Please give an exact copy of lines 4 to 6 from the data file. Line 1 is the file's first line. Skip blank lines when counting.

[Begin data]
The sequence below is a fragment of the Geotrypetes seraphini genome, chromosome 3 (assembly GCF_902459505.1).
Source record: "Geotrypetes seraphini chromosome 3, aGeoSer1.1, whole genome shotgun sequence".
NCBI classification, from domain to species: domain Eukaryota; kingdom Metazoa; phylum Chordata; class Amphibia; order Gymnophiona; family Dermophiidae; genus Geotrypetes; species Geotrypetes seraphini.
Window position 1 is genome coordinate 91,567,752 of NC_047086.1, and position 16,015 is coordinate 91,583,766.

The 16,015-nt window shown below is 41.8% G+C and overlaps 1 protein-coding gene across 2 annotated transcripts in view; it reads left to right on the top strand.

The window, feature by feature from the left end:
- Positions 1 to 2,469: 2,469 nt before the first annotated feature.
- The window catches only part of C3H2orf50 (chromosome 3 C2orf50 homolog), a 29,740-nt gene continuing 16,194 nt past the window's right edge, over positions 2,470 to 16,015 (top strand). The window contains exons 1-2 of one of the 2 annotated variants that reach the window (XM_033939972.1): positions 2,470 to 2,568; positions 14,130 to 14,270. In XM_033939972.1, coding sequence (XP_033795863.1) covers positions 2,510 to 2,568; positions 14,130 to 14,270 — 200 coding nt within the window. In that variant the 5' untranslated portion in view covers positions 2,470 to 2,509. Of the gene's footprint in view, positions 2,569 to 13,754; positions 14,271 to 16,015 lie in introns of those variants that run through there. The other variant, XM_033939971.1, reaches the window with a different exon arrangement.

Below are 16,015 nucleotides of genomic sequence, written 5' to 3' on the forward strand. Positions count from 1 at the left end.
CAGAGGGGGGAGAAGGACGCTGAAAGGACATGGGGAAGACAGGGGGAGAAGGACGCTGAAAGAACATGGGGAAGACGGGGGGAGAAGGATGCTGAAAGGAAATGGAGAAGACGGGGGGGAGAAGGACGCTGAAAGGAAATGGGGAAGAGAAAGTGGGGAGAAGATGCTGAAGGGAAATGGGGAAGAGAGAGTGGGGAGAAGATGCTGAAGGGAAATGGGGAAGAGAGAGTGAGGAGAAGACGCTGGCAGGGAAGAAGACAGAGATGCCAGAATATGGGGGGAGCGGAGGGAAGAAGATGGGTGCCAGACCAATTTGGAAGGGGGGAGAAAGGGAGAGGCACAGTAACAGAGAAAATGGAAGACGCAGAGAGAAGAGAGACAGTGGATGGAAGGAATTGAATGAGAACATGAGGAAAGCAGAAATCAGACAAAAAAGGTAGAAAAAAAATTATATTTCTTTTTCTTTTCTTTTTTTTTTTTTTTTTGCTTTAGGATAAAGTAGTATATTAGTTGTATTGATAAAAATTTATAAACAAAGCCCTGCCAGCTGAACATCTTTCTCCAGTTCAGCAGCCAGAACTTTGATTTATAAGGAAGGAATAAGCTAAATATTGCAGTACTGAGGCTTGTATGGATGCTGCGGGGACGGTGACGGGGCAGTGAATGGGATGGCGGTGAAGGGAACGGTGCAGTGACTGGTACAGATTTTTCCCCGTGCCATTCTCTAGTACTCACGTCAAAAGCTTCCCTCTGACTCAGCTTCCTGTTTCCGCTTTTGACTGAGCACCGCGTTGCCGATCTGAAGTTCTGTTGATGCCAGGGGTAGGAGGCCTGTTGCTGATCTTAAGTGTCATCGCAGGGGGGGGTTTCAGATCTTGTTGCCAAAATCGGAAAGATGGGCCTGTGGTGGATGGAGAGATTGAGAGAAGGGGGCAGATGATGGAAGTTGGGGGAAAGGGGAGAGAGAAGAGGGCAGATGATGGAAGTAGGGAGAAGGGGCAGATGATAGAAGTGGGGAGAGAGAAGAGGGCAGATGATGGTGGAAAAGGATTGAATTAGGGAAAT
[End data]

Window position 1 is genome coordinate 91,567,752 of NC_047086.1, and position 16,015 is coordinate 91,583,766.

The 16,015-nt window shown below is 41.8% G+C and overlaps 1 protein-coding gene across 2 annotated transcripts in view; it reads left to right on the top strand.

The window, feature by feature from the left end: